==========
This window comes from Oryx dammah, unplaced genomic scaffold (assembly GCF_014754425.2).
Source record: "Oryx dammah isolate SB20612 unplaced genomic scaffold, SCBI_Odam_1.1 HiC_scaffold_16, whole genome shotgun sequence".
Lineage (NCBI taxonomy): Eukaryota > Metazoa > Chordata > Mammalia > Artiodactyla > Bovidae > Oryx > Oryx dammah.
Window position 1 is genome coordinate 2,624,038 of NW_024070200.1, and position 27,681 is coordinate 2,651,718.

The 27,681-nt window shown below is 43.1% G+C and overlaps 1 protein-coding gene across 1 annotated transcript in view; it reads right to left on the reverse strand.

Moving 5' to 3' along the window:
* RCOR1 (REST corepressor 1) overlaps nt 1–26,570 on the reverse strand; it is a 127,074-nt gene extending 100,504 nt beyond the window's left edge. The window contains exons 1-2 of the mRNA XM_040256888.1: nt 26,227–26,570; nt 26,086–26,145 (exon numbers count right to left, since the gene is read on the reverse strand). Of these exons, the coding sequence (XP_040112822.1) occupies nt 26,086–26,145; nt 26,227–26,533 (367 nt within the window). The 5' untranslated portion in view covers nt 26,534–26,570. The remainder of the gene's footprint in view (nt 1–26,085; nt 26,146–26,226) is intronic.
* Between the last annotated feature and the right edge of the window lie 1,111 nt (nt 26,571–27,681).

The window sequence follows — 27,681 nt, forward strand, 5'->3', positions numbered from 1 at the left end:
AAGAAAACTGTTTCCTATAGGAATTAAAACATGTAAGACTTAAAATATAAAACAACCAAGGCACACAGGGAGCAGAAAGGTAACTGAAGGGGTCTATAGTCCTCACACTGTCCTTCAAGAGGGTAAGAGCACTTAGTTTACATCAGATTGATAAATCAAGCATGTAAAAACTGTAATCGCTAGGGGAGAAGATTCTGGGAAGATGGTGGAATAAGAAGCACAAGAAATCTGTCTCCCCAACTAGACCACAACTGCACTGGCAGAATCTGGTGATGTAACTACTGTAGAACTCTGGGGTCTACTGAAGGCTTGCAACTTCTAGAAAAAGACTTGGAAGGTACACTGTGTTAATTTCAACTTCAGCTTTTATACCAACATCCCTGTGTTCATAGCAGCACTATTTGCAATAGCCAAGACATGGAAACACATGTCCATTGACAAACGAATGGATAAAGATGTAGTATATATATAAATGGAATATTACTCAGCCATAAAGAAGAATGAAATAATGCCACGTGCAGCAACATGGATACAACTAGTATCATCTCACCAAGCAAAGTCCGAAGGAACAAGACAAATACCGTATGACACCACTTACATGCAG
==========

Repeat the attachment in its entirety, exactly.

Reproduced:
This window comes from Oryx dammah, unplaced genomic scaffold (assembly GCF_014754425.2).
Source record: "Oryx dammah isolate SB20612 unplaced genomic scaffold, SCBI_Odam_1.1 HiC_scaffold_16, whole genome shotgun sequence".
Lineage (NCBI taxonomy): Eukaryota > Metazoa > Chordata > Mammalia > Artiodactyla > Bovidae > Oryx > Oryx dammah.
Window position 1 is genome coordinate 2,624,038 of NW_024070200.1, and position 27,681 is coordinate 2,651,718.

The 27,681-nt window shown below is 43.1% G+C and overlaps 1 protein-coding gene across 1 annotated transcript in view; it reads right to left on the reverse strand.

Moving 5' to 3' along the window:
* RCOR1 (REST corepressor 1) overlaps nt 1–26,570 on the reverse strand; it is a 127,074-nt gene extending 100,504 nt beyond the window's left edge. The window contains exons 1-2 of the mRNA XM_040256888.1: nt 26,227–26,570; nt 26,086–26,145 (exon numbers count right to left, since the gene is read on the reverse strand). Of these exons, the coding sequence (XP_040112822.1) occupies nt 26,086–26,145; nt 26,227–26,533 (367 nt within the window). The 5' untranslated portion in view covers nt 26,534–26,570. The remainder of the gene's footprint in view (nt 1–26,085; nt 26,146–26,226) is intronic.
* Between the last annotated feature and the right edge of the window lie 1,111 nt (nt 26,571–27,681).

The window sequence follows — 27,681 nt, forward strand, 5'->3', positions numbered from 1 at the left end:
AAGAAAACTGTTTCCTATAGGAATTAAAACATGTAAGACTTAAAATATAAAACAACCAAGGCACACAGGGAGCAGAAAGGTAACTGAAGGGGTCTATAGTCCTCACACTGTCCTTCAAGAGGGTAAGAGCACTTAGTTTACATCAGATTGATAAATCAAGCATGTAAAAACTGTAATCGCTAGGGGAGAAGATTCTGGGAAGATGGTGGAATAAGAAGCACAAGAAATCTGTCTCCCCAACTAGACCACAACTGCACTGGCAGAATCTGGTGATGTAACTACTGTAGAACTCTGGGGTCTACTGAAGGCTTGCAACTTCTAGAAAAAGACTTGGAAGGTACACTGTGTTAATTTCAACTTCAGCTTTTATACCAACATCCCTGTGTTCATAGCAGCACTATTTGCAATAGCCAAGACATGGAAACACATGTCCATTGACAAACGAATGGATAAAGATGTAGTATATATATAAATGGAATATTACTCAGCCATAAAGAAGAATGAAATAATGCCACGTGCAGCAACATGGATACAACTAGTATCATCTCACCAAGCAAAGTCCGAAGGAACAAGACAAATACCGTATGACACCACTTACATGCAG